ESPAÑOL

El huso, la lanzadera y la aguja

ENGLISH

The spindle, the shuttle, and the needle


Quedose huérfana una joven a poco de nacer, y su madrina, que vivía sola en una cabaña al extremo de la aldea, sin más recursos que su lanzadera, su aguja y su huso, se la llevó consigo, la enseñó a trabajar y la educó en la santa piedad y temor de Dios. Cuando llegó la niña a los quince años, cayó enferma su madrina, y llamándola cerca de su lecho, la dijo:

-Querida hija, conozco que voy a morir; te dejo mi cabaña que te protegerá del viento y la lluvia, y te lego también mi huso, mi lanzadera y aguja, que te servirán para ganar el pan.

Poniéndola después la mano en la cabeza, la bendijo, añadiendo:

-Conserva a Dios en tu corazón, y llegarás a ser feliz. Cerráronse enseguida sus ojos, y la pobre niña acompañó su ataúd llorando, y la hizo los últimos honores. Desde entonces vivió sola, trabajando con la mayor actividad, ocupándose en hilar, tejer y coser y la bendición de la buena anciana la protegía en todo aquello en que ponía mano. Se podía decir que su provisión de hilo era inagotable, y apenas había tejido una pieza de tela o cosido una camisa, se la presentaba enseguida un comprador, que la pagaba con generosidad; de modo que, no sólo no se hallaba en la miseria, sino que podía también socorrer a los pobres.

Por el mismo tiempo, el hijo del rey se puso a recorrer el país para buscar mujer con quien casarse. No podía elegir una pobre, pero tampoco quería una rica, por lo cual decía que se casaría con la que fuese a la vez la más pobre y la más rica. Al llegar a la aldea donde vivía nuestra joven, preguntó, según su costumbre, dónde vivían la más pobre y la más rica del lugar. Se le designó enseguida la segunda; en cuanto a la primera se le dijo que debía ser la joven que habitaba en una cabaña aislada al extremo de la aldea.

Cuando pasó el príncipe, la rica, vestida con su mejor traje, se hallaba delante de la puerta; se levantó y salió a su encuentro, haciéndole una profunda cortesía; pero él la miró sin decirla una palabra y continuó su camino. Llegó a la cabaña de la pobre, que no había salido a la puerta y estaba encerrada en su cuarto; detuvo su caballo y miró por la ventana a lo interior de una habitación que iluminaba un rayo de sol; la joven estaba sentada delante de su rueda e hilaba con el mayor ardor. No dejó de mirar, furtivamente al príncipe, pero se puso muy encarnada y continuó hilando, bajando los ojos aunque no me atreveré a asegurar que su hilo fuera tan igual como lo era antes; prosiguió hilando hasta que partió el príncipe. En cuanto no le vio ya, se levantó a abrir la ventana, diciendo:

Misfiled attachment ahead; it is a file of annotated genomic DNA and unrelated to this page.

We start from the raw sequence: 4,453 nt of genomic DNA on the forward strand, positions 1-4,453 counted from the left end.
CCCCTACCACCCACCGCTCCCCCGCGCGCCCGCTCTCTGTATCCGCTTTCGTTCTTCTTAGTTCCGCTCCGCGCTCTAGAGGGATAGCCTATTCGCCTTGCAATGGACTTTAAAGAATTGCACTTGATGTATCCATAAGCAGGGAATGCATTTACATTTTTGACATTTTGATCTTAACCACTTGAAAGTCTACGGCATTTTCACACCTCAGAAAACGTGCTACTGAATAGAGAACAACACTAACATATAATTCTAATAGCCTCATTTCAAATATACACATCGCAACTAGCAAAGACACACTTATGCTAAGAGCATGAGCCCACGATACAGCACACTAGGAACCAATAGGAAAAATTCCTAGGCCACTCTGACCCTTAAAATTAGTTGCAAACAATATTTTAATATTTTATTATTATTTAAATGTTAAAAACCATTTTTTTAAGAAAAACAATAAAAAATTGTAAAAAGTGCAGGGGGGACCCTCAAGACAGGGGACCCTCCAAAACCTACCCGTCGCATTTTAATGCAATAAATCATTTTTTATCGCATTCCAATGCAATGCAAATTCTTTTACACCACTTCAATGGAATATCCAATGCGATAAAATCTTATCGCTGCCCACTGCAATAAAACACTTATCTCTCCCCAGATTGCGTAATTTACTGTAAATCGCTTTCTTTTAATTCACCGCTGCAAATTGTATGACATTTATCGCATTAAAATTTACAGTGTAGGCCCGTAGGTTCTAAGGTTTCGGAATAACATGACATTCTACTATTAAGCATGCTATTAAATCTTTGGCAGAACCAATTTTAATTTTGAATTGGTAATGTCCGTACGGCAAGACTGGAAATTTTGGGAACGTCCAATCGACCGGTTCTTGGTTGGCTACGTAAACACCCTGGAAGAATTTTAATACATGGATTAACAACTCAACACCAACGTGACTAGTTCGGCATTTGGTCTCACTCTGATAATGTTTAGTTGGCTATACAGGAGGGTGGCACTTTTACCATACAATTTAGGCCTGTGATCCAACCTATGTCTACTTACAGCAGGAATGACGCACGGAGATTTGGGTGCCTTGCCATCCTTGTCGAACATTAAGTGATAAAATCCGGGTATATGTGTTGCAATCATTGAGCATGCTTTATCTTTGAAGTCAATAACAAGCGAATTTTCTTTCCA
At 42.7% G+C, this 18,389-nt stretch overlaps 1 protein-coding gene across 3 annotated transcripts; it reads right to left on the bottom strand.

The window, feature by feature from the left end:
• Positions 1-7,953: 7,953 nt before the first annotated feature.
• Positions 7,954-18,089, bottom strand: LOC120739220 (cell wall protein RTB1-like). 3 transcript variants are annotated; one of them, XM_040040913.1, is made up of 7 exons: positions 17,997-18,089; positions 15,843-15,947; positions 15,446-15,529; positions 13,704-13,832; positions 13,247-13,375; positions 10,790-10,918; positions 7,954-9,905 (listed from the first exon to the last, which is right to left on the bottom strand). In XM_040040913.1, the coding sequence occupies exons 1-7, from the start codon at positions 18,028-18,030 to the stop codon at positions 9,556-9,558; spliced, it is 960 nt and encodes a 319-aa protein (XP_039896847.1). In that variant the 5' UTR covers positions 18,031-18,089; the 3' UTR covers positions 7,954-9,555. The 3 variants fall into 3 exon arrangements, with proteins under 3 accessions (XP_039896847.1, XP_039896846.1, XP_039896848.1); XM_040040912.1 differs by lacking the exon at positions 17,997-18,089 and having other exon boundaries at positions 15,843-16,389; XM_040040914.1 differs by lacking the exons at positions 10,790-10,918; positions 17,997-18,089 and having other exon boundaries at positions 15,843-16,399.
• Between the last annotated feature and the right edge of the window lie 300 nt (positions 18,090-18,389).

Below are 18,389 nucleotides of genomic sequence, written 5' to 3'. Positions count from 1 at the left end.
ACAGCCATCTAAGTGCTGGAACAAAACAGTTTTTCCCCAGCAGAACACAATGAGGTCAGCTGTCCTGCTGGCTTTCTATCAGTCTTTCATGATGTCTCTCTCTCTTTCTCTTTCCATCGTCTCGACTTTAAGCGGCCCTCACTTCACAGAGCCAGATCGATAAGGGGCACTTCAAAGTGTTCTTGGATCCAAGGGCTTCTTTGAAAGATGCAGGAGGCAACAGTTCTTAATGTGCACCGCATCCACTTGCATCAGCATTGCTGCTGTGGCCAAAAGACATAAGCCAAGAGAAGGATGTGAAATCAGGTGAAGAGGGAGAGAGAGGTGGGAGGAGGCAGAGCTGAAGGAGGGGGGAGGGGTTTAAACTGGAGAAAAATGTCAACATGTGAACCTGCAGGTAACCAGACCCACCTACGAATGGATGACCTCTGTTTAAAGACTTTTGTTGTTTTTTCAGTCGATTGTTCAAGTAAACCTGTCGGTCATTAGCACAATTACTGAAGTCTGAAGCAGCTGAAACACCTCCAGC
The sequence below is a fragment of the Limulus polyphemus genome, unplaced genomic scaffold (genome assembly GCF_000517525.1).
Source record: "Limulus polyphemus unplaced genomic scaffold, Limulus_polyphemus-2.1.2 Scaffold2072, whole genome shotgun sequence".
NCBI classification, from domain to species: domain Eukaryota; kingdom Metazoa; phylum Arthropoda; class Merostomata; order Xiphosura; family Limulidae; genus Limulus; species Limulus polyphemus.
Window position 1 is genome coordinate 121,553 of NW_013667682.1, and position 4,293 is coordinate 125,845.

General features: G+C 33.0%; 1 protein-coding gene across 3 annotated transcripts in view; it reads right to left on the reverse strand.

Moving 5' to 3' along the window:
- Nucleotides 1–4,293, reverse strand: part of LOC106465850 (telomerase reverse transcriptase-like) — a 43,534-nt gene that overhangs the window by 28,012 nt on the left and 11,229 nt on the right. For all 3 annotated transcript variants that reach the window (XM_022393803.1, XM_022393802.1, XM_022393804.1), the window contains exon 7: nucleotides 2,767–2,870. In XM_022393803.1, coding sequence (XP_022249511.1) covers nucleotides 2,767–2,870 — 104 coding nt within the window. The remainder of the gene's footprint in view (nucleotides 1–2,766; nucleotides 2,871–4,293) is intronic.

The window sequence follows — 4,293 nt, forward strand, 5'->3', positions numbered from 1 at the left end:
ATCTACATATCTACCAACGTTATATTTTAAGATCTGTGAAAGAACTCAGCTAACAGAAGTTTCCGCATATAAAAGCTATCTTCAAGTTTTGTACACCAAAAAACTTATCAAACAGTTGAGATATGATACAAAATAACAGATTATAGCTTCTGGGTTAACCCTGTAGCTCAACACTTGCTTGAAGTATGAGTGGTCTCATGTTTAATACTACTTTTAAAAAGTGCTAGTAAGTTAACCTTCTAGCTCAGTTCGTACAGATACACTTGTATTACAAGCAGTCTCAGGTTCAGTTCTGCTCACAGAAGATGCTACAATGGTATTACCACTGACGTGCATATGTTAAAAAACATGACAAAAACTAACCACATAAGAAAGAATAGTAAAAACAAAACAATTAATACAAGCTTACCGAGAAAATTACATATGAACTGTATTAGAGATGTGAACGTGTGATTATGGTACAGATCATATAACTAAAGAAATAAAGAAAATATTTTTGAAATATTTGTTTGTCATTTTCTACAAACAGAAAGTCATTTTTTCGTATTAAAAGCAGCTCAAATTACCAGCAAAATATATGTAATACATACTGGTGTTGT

-¡Qué calor hace aquí!

Y le siguió con la vista mientras pudo distinguir la pluma blanca de su sombrero.

Volvió a sentarse, por último, y continuó hilando, pero no se la iba de la memoria un refrán que había oído repetir con frecuencia a su madrina, el cual se puso a cantar, diciendo:


Corre huso, corre, a todo correr,
mira que es mi esposo y debe volver.


Mas he aquí que el huso se escapó de repente de sus manos y salió fuera del cuarto; la joven se le quedó mirando, no sin asombro, y le vio correr a través de los campos, dejando detrás de sí un hilo de oro. Al poco tiempo estaba ya muy lejos y no podía distinguirle. No teniendo huso, cogió la lanzadera y se puso a tejer.

El huso continuó corriendo, y cuando se le acabó el hilo, ya se había reunido al príncipe.

-¿Qué es esto? exclamó; este huso quiere llevarme a alguna parte.

Y volvió su caballo, siguiendo al galope el hilo de oro. La joven continuaba trabajando y cantando:


Corre, lanzadera, corre tras de él,
tráeme a mi esposo, pronto tráemele.


Enseguida se escapó de sus manos la lanzadera, dirigiéndose a la puerta; pero al salir del umbral comenzó a tejer, comenzó a tejer el tapiz más hermoso que nunca se ha visto; por ambos lados le adornaban guirnaldas de rosas y de lirios, y en el centro se veían pámpanos verdes sobre un fondo de oro; entre el follaje se distinguían liebres y conejos, y pasaban la cabeza, a través de las ramas, ciervos y corzos; en otras partes tenía pájaros de mil colores, a los que no faltaba más que cantar. La lanzadera continuaba corriendo, y la obra adelantaba a las mil maravillas.


Corre, aguja, corre, a todo correr,
prepáralo todo, que ya va a volver.


La aguja, escapándose de sus dedos, echó a correr por el cuarto con la rapidez del relámpago, pareciendo que tenía a sus órdenes espíritus invisibles, pues la mesa y los bancos se cubrían con tapetes verdes, las sillas se vestían de terciopelo y las paredes de una colgadura de seda.

Apenas había dado la aguja su última puntada, cuando la joven vio pasar por delante de la ventana la pluma blanca del sombrero del príncipe, a quien había traído el hilo de oro; entró en la cabaña pasando por encima del tapiz y en el cuarto donde vio a la joven, vestida como antes, con su pobre traje; pero hilando, sin embargo, en medio de este lujo improvisado, como una rosa en una zarza.

-Tú eres la más pobre y la más rica, exclamó; ven, tú serás mi esposa.

Presentole ella la mano sin contestarle, él se la besó, y haciéndola subir en su caballo, la llevó a la corte, donde se celebraron sus bodas con grande alegría.

El huso, la lanzadera y la aguja, se conservaron con el mayor cuidado en el tesoro real.